I saw this article about the decline in babies on the Washington Post website, to which I have a subscription and wrote this comment:
A topic close to my heart. We loved having our son and daughter 30 years ago. Kids forced us to cut back a little on rock climbing, but we still found ways to get out. Kids love to play outside! My wife did licensed home daycare during the 9 years they were young and not in school. Her daycare earned enough to pay our mortgage payment each month, and she was able to be their parent full time while I worked swing.
When they were both in school, she was able to return to her old job (COTA at a school), and that gave her the same summers off as the kids. This allowed her to be home when they got out of school. We never put our kids in day care. We also had two sets of grandparents within easy driving distance who would watch the kids on weekends to give us a break.
My blue collar income was never very much…but we lived frugally. I see so many young people now spending vast sums of money on really dumb stuff…like motorhomes, boats, hotels and exotic fly away vacations. We still car camp in little backpacking tents, as do our kids…it is possible to live cheaply…and make kids work.
They both got after school jobs in high school (dry cleaners, barista, planter nursery) which helped when they needed to buy their own transportation. They kept those jobs all the way through college. It was impossible for us to save money for college while raising two kids, paying our mortgage and keeping 3 old cars running.
Amazingly, our local community college had a scholarship program. It was called the “First Generation Grant”. If neither parent had a 4 year college degree, you could apply, and they granted about a dozen a year. We were surprised when they both qualified and were awarded the grants. They both work as nurses now and have money to burn, and zero college loans.
I don’t know if they will have kids…I know they kind of want them…but they are having so much fun they don’t want to slow down yet. I’m hoping they have them. My parents made sacrifices to have me and my siblings I’d like to return the favor to the next generation. Kids are a bucket list thing….and besides, what could be more natural?
Saw Ted today. We met in the 6th grade and have stayed friends ever since. Not counting my cousins, he is my oldest friend. He brought his daughter and we had a classic adventure getting lost at Point Defiance. We walked down to Owens Beach, then West along the water until we ran out of time. We saw a trail heading up the steep bank and started up. The trail petered out and we were lost. Not really lost…though that depends on how you define it. But it got interesting as we picked our way though the forest until a road showed up.
We are going to get together in a couple weeks to jam. We started playing together in high school when 4 of us started a garage band. I was the harp player and Ted played base. We had a rhythm, lead guitarist and a drummer. The drummer had a real job so he was in charge of renting the rehearsal garage. I remember pedaling my bicycle to band practice. We only played a few gigs, but it was lots of fun playing and practicing.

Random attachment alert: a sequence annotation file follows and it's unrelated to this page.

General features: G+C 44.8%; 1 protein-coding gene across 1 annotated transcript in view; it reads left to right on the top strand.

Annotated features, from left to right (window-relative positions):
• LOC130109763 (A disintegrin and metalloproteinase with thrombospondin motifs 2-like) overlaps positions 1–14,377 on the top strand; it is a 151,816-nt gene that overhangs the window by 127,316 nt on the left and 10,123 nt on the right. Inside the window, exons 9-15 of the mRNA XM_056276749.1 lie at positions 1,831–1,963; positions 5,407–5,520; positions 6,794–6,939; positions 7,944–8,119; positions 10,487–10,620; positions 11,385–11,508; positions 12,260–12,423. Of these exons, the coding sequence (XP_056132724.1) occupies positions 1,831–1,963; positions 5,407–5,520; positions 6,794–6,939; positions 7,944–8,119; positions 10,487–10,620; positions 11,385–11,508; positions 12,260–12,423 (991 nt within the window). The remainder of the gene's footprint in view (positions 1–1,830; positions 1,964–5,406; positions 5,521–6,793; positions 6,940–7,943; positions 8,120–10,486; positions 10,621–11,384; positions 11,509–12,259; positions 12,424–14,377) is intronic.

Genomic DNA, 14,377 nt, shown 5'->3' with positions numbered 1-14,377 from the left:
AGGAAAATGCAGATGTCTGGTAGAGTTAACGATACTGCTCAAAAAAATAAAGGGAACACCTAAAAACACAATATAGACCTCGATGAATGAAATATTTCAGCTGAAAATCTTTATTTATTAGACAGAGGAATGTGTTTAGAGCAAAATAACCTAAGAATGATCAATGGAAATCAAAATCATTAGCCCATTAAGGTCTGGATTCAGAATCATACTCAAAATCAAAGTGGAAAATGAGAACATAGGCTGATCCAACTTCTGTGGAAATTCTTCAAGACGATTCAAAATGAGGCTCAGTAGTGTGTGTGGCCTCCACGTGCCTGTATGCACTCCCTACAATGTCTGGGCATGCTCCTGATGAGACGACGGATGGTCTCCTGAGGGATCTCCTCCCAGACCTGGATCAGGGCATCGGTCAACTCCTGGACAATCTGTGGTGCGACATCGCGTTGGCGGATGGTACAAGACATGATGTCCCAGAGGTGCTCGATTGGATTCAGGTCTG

Later Ted and Bob formed a much better band that won a competition in Seattle. They toured Eastern Europe on a fully funded one month concert tour. We all thought they were on their way to something big…but I think they broke up not long after that. We continued jamming for a decade after high school, but then drifted apart as old friends do. There were a few meetings over the decades that followed but they got farther and farther apart. Anyway it was awesome to see my old buddy again and I hope we play some live music soon.
I stumbled across a Tedx talk online about a guy who says social media is bad for your career. This runs counter to current thinking, but his speech was so compelling I decided to take a break from Facebook and Instagram for a while. It’s only been two days but I like it already.
His main point was that social media is distracting and keeps you from doing what he calls: “Deep Work”. That is defined as long periods, like 4 or more hours where you are completely focused on one task. For a programmer it might be writing complex code. For a writer it would mean writing non-stop for hours with no distraction. For me as an artist, it means painting steadily for hours without any distraction…at all.
He also argues that a commonly held social media theory is a myth. The theory is that being on social media widens your networking audience and makes you more employable. He feels that getting off social media will make us much more marketable because we will be able to do deep work. And that deep work is so rare that it will overcome our lack of social media presence and bring employers. It makes sense. Multi tasking is a dog that won’t hunt. Deep work is something I’ve always loved. Running a printing press was all about deep work. We’d commonly work 12 hours or longer. Climbing is all about deep work and total focus. I never take my cell phone climbing, and I am happier for it.
Speaking of climbing, V. and I spent 3 days at Squish and discovered a new crag called the Papoose. I’d been there with Bud Miller decades ago but never went back after a runnout scare, until last weekend. There are two lovely 5.9 splitters at the base that we both on-sighted. They were both exceptional climbs and I’m so glad we decided to go exploring on a new crag.